identity in a group sharing genetic characteristics, culture, language, religion, or history.
a building or room that serves a specific function.
one or more buildings used for the manufacture of a product.
land cultivated for crops, livestock, or both.
a crack in the Earth's crust where there has been movement.
having to do with a nation's government (as opposed to local or regional government).
overflow of a body of water onto land.
ecosystem filled with trees and underbrush.
any system for capturing, storing, checking, and displaying data related to positions on the Earth's surface.
person who studies the physical formations of the Earth.
horizontal and vertical lines used to locate objects in relation to one another on a map.
a form of energy that is transferred by a difference in temperature
land that rises above its surroundings and has a rounded summit, usually less than 300 meters (1,000 feet).
tropical storm with wind speeds of at least 119 kilometers (74 miles) per hour. Hurricanes are the same thing as typhoons, but usually located in the Atlantic Ocean region.
wages, salary, or amount of money earned.
certain to happen, unavoidable.
structures and facilities necessary for the functioning of a society, such as roads.
measure of the cubic feet per second of water flowing in a specific area of a stream at a specific time.
vast, worldwide system of linked computers and computer networks.
the geographic features of a region.
range of purposes people put to the earth.
distance north or south of the Equator, measured in degrees.
position of a particular point on the surface of the Earth.
distance east or west of the prime meridian, measured in degrees.
to manage a complex device or situation with great skill.
symbolic representation of selected characteristics of a place, usually drawn on a flat surface.
method by which shapes on a globe are transferred to a flat surface.
art and science of selling a product.
movement of a group of people or animals from one place to another.
an event occurring naturally that has large-scale effects on the environment and people, such as a volcano, earthquake, or hurricane.
an area within a larger city or town where people live and interact with one another.
beginning or ending point of an edge, arc or network of lines.
smallest part of an image displayed on an electronic screen.
having to do with the North and/or South Pole.
introduction of harmful materials into the environment.
geometric figure having three or more straight sides. In GIS, a closed shape on a map defined by a connected sequence of x, y coordinate pairs.
total number of people or organisms in a particular area.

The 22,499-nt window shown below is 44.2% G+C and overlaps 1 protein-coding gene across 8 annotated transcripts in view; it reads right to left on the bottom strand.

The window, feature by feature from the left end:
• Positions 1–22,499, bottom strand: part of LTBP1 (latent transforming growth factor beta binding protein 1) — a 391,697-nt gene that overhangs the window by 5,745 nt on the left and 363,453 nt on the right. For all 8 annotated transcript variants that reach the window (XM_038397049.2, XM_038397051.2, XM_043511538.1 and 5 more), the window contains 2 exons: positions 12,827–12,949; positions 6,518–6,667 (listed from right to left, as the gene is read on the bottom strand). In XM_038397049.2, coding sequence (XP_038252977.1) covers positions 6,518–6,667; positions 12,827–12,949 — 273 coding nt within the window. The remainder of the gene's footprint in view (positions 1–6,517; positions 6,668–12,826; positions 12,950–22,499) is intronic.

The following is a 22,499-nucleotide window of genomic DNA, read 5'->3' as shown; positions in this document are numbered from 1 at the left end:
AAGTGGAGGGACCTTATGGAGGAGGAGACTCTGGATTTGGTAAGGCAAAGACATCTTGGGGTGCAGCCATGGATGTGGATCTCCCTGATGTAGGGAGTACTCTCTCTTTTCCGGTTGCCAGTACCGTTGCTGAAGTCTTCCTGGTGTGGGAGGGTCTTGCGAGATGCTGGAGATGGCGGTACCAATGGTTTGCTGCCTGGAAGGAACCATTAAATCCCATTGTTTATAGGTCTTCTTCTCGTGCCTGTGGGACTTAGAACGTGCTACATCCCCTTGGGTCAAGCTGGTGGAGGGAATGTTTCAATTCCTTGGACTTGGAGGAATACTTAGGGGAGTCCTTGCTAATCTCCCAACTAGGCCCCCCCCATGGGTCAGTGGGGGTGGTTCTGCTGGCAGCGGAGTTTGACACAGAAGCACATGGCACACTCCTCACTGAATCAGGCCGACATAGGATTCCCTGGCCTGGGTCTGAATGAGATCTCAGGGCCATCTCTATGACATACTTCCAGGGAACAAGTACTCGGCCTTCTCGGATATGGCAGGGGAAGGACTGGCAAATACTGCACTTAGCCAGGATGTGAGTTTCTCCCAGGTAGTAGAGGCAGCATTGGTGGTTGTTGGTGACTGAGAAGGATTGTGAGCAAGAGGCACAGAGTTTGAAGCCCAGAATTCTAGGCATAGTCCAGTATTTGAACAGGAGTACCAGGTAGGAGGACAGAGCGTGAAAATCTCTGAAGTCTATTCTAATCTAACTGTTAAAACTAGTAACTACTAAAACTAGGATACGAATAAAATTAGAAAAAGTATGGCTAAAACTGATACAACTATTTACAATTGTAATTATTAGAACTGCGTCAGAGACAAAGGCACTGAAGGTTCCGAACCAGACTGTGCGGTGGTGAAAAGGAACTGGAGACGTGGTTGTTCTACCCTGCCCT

network of cables or other devices through which electricity is delivered to consumers. Also called an electrical grid.
cable or cord used to transfer electricity from a power plant to a population center. Also called a transmission line.
flat representation of a sphere.
vulnerable or tending to act in a certain way.
spatial information organized as collections of cells that represent groups of data, such as elevations.
methods of information-gathering about the Earth's surface from a distance.
art and science of directing or negotiating the way people interact with the natural landscape. Also called natural resource management.
having to do with the sale of finished goods to consumers.
large stream of flowing fresh water.
path, usually paved, for vehicles to travel.
path or way.
object that orbits around something else. Satellites can be natural, like moons, or made by people.
photographs of a planet taken by or from a satellite.
relationship between distances shown on a map and actual distances.
to transfer data, usually visual, on to a computer.
geographic area whose schools are managed by one administration.
electronic programs of code that tell computers what to do.
top layer of the Earth's surface where plants can grow.
information used to pose, analyze, and resolve problems about the Earth's surface that reflect environmental and human processes.
system to empty streets of excess rainwater. Storm drains flow into local creeks, rivers, or seas.
information gained from precisely measuring the surface of the land.
the science of using tools and complex machines to make human life easier or more profitable.
having the appearance of width, height, and depth.
photographing of a slow and continuous process at regular intervals, for projection at a higher speed.
study of the shape of the surface features of an area.
human settlement larger than a village and smaller than a city.
stream that feeds, or flows, into a larger stream.
to transfer electronic information from a smaller computer to a larger computer.
depression in the Earth between hills.
information representing the precise location in terms of a point, line or a shape.
all the plant life of a specific place.
general way a specific population votes in political elections.
area of land covered by shallow water or saturated by water.
(zone improvement plan) series of numbers used to help locate an address for mail delivery.